Sinovac (CoronaVac) vaccine

Results from the phase 1 and phase 2 clinical trials of the CoronaVac vaccine, in 552 healthy children and adolescents (between the ages of 3 to 17) were recently published. The studies were done from 31st October to 30th December 2020 in the Hebei Province, China. The phase 1 and 2 trials were on 72 and 480 participants respectively. The CoronaVac vaccine was found to be well tolerated and safe. Injection site pain was the most frequently reported event occurring in around 16 per cent of those receiving the 3.0 microgram dose. In the phase 2 trial neutralising antibody responses were seen in over 96 per cent of the participants that received the CoronaVac vaccine. Higher titres of neutralising antibodies were found when compared with adults aged 18 – 59 years who received the same vaccine. Among the two doses evaluated, the neutralising antibody titres induced by the 3.0 microgram dose were higher than those induced by the 1.5 microgram dose. There was no difference in side effects between the two doses. 

Sinopharm vaccine

According to a recent press release, the Sinopharm Phase 1 and 2 clinical trials have been completed on persons aged 3 to 17 in the Henan Province and the vaccine was found to be effective and safe. The vaccine showed a good safety profile with no severe adverse effects. All the trial participants had generated antibodies after receiving two doses of the vaccine and there was no significant difference in the strength of the immune response when compared to adults. The trial had initially been carried out among adolescent 13- to 17-year-olds. It was then extended to 6-to 12-year-olds and 3- to 5-year-olds. On 6 June 2021, another study commenced in the United Arab Emirates, to evaluate the efficacy of the Sinopharm vaccine in a group of 900 children (from different nationalities) between the ages of 3 and 17 years.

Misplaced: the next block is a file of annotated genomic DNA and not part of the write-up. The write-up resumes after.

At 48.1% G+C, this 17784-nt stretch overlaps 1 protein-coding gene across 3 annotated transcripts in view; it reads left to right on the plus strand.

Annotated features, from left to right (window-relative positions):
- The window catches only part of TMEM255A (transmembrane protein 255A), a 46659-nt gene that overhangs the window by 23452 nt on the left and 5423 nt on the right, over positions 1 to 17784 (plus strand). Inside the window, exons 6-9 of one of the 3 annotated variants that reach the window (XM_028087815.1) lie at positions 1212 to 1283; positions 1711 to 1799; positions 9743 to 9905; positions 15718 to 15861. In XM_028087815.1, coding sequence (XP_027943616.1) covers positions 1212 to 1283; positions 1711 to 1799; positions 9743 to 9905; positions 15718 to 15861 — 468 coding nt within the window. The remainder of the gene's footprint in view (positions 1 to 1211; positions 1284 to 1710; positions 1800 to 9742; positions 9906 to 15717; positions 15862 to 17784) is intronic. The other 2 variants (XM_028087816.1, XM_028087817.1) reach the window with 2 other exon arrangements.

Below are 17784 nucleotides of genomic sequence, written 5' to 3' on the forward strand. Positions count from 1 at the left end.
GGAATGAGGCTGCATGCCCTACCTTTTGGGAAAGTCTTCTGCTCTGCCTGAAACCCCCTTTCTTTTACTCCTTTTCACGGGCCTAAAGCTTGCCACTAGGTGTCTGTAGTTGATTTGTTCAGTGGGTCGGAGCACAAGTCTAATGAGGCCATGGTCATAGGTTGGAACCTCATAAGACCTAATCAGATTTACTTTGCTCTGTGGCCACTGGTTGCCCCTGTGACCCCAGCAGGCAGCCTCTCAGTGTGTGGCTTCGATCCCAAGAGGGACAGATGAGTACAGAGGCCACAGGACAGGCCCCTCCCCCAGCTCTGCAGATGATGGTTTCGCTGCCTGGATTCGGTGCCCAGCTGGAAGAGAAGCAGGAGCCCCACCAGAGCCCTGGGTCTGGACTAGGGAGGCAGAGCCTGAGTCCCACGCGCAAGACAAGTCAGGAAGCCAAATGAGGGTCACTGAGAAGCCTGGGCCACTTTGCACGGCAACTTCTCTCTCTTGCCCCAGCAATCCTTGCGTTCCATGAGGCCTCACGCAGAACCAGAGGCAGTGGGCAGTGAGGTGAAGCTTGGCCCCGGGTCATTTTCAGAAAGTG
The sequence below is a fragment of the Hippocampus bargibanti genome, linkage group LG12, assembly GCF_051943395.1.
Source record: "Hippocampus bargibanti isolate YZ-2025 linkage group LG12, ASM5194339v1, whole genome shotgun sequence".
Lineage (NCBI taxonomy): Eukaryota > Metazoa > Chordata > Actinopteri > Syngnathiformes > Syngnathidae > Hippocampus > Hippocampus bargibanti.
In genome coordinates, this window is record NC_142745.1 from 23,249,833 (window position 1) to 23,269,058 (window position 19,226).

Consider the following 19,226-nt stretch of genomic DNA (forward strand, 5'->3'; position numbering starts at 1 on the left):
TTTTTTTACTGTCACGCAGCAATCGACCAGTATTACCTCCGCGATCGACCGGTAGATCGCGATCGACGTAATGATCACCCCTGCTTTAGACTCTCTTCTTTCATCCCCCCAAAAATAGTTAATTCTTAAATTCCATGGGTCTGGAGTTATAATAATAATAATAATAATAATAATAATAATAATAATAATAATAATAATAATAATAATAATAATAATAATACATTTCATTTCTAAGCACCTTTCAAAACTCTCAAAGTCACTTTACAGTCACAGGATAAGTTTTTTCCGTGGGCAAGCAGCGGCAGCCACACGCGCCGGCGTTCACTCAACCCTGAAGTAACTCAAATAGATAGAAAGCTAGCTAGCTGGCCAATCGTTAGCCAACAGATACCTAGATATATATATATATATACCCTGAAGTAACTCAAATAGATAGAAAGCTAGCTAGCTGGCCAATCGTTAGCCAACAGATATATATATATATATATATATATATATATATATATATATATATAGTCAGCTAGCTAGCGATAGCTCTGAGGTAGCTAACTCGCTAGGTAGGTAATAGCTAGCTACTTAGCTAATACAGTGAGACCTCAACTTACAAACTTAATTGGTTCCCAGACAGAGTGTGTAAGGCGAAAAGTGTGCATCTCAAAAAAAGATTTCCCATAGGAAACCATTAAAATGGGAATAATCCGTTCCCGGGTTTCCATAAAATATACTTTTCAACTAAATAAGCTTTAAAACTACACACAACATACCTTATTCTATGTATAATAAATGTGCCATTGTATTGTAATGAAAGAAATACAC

Safety of COVID-19 vaccines in children

Most experts believe the COVID-19 vaccines are safe for adolescents. As children younger than 12 years are at a key stage of growth and development, the long term effects of any COVID-19 vaccine should be closely monitored. A potential link between myocarditis and pericarditis and the Pfizer vaccine has been reported. However, doctors are yet to establish that the vaccine caused the inflammation. The risk is extremely low. When all age groups were considered, 1,226 cases (from 300 million Pfizer or Moderna doses) have been reported. There were 270 cases in the 16 to 19-year group and a smaller number of younger children. The incidence is higher in young men. Almost all show full recovery and there have been no deaths. In addition, myocarditis can also be caused by other viruses and some medical treatments. In June, the US FDA added a warning about the risk of myocarditis and pericarditis, to the fact sheets of both the Pfizer and Moderna vaccines.